MPs excluded from encryption laws
Big Problem: The AA legislation should be a concern to anyone working in the tech industry
The only people in Australia specifically excluded from the controversial encryption laws are the very people who rushed the legislation through on the final sitting day of 2018, our members of Parliament.
Giving law enforcement and intelligence agencies the ability to coerce our elected representatives via secretive new powers does not seem like a good idea. It does not square with our democratic ideals or societal norms.
And so MPs are expressly excluded from everything in the legislation.
But what about the rest of Australia?
And what about the impact of this legislation on Australian technology companies, particularly those trying to sell into offshore markets.
I recently came across an excellent blog post by Matt Shearing from the law firm Teddington that neatly summarised in a couple of thousand words the 220 pages or so of the legislation. I would highly recommend this as the perfect primer for anyone who thinks they may be potentially affected by this legislation.
Which really means almost everyone. The scope of the legislation is so broad, and the definitions within it are so loose that the laws can be applied to almost any individual or company involved with technology.
If you have an interest in the debate about the Assistance and Access legislation and want to find out more, you can join industry leaders at a special Safe Encryption Australia forum being hosted by the University of Technology Sydney at Fishburners within the Sydney Startup Hub on Wednesday March 27.
The Safe Encryption Australia forum is being coordinated by InnovationAus.com and StartupAUS, with the support of a wide range of industry associations, organisations and individuals, for the purpose of seeking key amendments to the Act.
Speakers at the forum include Atlassian co-CEO Scott Farquhar, Senetas founder Francis Galbally, NUIX co-founder Eddie Sheehy, AustCyber CEO Michelle Price, Girl Geek Academy CEO Sarah Moran, and UTS pro-vice-chancellor Glenn Wightwick.
Matt Shearing stakes out the case that the AA legislation not only represents a major setback for both the digital rights of individuals and the damages security for everyone, but it also has enormous downside issues for businesses.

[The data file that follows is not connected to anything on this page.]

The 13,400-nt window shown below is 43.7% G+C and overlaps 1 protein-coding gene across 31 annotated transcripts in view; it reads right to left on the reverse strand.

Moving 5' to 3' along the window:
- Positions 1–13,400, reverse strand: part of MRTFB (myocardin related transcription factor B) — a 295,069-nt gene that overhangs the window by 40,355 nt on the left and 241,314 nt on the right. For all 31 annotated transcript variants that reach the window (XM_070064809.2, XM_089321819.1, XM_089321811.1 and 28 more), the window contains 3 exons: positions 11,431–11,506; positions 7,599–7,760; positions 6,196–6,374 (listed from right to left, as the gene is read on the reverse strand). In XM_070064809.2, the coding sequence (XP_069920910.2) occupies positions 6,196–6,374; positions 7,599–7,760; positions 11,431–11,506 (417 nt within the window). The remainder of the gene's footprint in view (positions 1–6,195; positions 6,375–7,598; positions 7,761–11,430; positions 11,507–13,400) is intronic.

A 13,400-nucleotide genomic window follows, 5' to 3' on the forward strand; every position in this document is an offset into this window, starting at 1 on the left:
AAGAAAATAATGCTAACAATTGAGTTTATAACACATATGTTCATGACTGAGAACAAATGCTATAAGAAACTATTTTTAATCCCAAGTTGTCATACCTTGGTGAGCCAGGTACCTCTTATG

The first question that arises is who the legislation applies to. And it is surprising in its breadth.
“Under the current terms, anyone considered a designated communications provider can be served with notices. You can be a designated communications provider if you ‘provide an electronic service that has one or more end-users in Australia’,” Mr Shearing writes.
An electronic service is classified as, “a service which allows end-users to access material using a carriage service (the internet)”, and includes websites. This means anyone who runs a website, develops software or provides any kind of service to users could be captured by the definition.
It also states that a designated communications provider is anyone who manufactures, supplies or installs equipment, components, data processing devices, or software.
Effectively this means if you’re an employee, contractor or administrator of any company which has a computer, a piece of electronic equipment or a data collection device, you’re also a designated communications provider for the purposes of the legislation.
“Basically, if you’re involved in any way with technology, this legislation applies to you.”
There are large number of differentials between Technical Assistance Requests (TAR), Technical Assistance Notices and Technical Capability Notices, depending on whether they are derived from the policy or from an intelligence agency.
None of them are good news, but the TCN issued by an intelligence agency is by far the most invasive of the three. The legislation prohibits anyone indicating that they have been the subject of a notice, or to disclose what changes they might have made to software as a result of having been issued the notice – risking extremely heavy fines and up to ten years in jail.
The TCN should give tech companies plenty of pause for thought, particularly where a potential vulnerability is introduced to a product that eventually has a downstream impact on customers. Liability has the potential to be become problematic indeed.
“When things go wrong and an incident occurs which affects your clients or customers, they’ll likely assume you didn’t implement sufficient security measures to protect their data and commence legal proceedings,” Mr Shearing said.
“Tucked away in the [legislation] is an ‘immunity’ provision which states that a provider (and their employees or agents) can’t be held liable by a third party for anything done to comply with a TAN or TCN.
There are obvious difficulties with this defence, most notably because if a breach or theft occurs you can’t go public and blame the notice – because that would breach the secrecy provisions of the legislation.
You can further details about the Safe Encryption Australia forum by clicking here.